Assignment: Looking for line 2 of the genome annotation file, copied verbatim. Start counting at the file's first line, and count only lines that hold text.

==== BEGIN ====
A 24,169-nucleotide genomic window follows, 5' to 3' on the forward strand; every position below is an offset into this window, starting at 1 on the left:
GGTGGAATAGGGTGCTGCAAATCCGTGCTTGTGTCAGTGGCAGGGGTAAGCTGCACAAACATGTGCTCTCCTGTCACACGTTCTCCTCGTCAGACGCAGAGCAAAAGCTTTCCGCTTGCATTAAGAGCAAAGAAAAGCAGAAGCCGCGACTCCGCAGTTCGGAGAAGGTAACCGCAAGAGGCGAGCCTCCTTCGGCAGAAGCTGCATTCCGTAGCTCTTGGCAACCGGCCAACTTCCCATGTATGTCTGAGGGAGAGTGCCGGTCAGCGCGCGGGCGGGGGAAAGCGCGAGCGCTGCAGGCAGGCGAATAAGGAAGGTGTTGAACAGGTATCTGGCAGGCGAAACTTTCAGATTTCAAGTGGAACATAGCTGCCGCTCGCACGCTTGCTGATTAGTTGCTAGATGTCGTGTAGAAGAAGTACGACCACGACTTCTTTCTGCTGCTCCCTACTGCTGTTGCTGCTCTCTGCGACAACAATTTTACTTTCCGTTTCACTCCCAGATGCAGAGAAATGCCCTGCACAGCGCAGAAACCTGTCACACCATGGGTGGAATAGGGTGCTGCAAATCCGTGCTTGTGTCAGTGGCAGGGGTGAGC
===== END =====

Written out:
GGTGGAATAGGGTGCTGCAAATCCGTGCTTGTGTCAGTGGCAGGGGTAAGCTGCACAAACATGTGCTCTCCTGTCACACGTTCTCCTCGTCAGACGCAGAGCAAAAGCTTTCCGCTTGCATTAAGAGCAAAGAAAAGCAGAAGCCGCGACTCCGCAGTTCGGAGAAGGTAACCGCAAGAGGCGAGCCTCCTTCGGCAGAAGCTGCATTCCGTAGCTCTTGGCAACCGGCCAACTTCCCATGTATGTCTGAGGGAGAGTGCCGGTCAGCGCGCGGGCGGGGGAAAGCGCGAGCGCTGCAGGCAGGCGAATAAGGAAGGTGTTGAACAGGTATCTGGCAGGCGAAACTTTCAGATTTCAAGTGGAACATAGCTGCCGCTCGCACGCTTGCTGATTAGTTGCTAGATGTCGTGTAGAAGAAGTACGACCACGACTTCTTTCTGCTGCTCCCTACTGCTGTTGCTGCTCTCTGCGACAACAATTTTACTTTCCGTTTCACTCCCAGATGCAGAGAAATGCCCTGCACAGCGCAGAAACCTGTCACACCATGGGTGGAATAGGGTGCTGCAAATCCGTGCTTGTGTCAGTGGCAGGGGTGAGC